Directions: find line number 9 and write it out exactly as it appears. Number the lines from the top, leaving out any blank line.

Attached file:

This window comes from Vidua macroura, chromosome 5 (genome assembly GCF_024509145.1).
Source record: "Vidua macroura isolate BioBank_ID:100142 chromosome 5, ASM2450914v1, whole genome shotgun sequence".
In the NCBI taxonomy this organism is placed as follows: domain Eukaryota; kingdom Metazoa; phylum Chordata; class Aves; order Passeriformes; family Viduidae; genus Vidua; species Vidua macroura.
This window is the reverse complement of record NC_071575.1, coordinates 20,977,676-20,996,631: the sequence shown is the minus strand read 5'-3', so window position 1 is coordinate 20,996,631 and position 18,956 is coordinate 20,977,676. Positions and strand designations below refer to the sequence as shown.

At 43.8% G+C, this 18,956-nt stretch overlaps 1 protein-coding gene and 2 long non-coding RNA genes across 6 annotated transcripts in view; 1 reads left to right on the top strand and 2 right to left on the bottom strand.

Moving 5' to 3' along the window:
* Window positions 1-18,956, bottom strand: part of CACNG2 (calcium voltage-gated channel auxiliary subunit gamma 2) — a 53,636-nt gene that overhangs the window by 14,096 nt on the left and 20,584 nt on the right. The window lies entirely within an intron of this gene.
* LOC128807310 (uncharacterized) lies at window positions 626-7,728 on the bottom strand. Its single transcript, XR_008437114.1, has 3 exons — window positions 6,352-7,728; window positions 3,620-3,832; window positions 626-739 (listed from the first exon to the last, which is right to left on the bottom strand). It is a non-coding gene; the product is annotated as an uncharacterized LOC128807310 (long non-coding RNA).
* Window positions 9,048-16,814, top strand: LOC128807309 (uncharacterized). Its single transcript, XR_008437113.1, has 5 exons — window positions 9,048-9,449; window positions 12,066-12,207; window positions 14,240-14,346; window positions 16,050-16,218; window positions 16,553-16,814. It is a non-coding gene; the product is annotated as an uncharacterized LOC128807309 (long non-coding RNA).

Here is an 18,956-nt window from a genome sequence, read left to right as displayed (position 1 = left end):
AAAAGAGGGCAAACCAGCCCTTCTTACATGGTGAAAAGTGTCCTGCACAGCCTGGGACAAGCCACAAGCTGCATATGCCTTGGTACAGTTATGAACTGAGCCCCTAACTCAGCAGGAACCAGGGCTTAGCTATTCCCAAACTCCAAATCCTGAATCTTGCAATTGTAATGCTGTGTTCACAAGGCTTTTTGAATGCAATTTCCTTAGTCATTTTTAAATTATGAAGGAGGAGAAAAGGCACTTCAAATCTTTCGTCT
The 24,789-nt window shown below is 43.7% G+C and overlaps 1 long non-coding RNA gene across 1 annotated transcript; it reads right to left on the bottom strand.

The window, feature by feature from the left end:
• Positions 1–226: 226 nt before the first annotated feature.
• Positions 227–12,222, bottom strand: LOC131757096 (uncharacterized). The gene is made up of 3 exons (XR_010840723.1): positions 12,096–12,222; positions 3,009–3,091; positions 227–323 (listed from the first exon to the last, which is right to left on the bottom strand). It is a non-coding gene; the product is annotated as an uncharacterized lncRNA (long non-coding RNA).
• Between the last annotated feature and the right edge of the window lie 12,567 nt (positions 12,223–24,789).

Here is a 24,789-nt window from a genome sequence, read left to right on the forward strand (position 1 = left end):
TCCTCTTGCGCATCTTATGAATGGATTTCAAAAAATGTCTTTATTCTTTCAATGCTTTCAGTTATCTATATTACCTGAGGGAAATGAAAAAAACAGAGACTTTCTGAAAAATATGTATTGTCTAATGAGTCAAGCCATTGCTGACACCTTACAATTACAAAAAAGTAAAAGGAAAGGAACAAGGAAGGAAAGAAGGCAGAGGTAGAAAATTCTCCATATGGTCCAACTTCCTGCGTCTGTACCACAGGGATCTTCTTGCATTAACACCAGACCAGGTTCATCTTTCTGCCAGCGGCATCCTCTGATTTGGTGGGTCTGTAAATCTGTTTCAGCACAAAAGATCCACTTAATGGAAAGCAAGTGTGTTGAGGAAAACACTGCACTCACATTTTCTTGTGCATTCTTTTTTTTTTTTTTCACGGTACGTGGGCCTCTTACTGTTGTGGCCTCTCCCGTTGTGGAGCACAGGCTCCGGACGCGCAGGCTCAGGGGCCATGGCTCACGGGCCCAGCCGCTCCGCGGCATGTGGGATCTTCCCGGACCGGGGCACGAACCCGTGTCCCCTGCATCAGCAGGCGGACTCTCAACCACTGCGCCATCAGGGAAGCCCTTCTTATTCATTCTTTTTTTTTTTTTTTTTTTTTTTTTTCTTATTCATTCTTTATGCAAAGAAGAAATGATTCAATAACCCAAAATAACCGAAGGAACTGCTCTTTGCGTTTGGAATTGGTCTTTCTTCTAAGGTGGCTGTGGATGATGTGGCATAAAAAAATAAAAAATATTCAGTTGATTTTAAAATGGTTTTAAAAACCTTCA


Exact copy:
* Window positions 9,048-16,814, top strand: LOC128807309 (uncharacterized). Its single transcript, XR_008437113.1, has 5 exons — window positions 9,048-9,449; window positions 12,066-12,207; window positions 14,240-14,346; window positions 16,050-16,218; window positions 16,553-16,814. It is a non-coding gene; the product is annotated as an uncharacterized LOC128807309 (long non-coding RNA).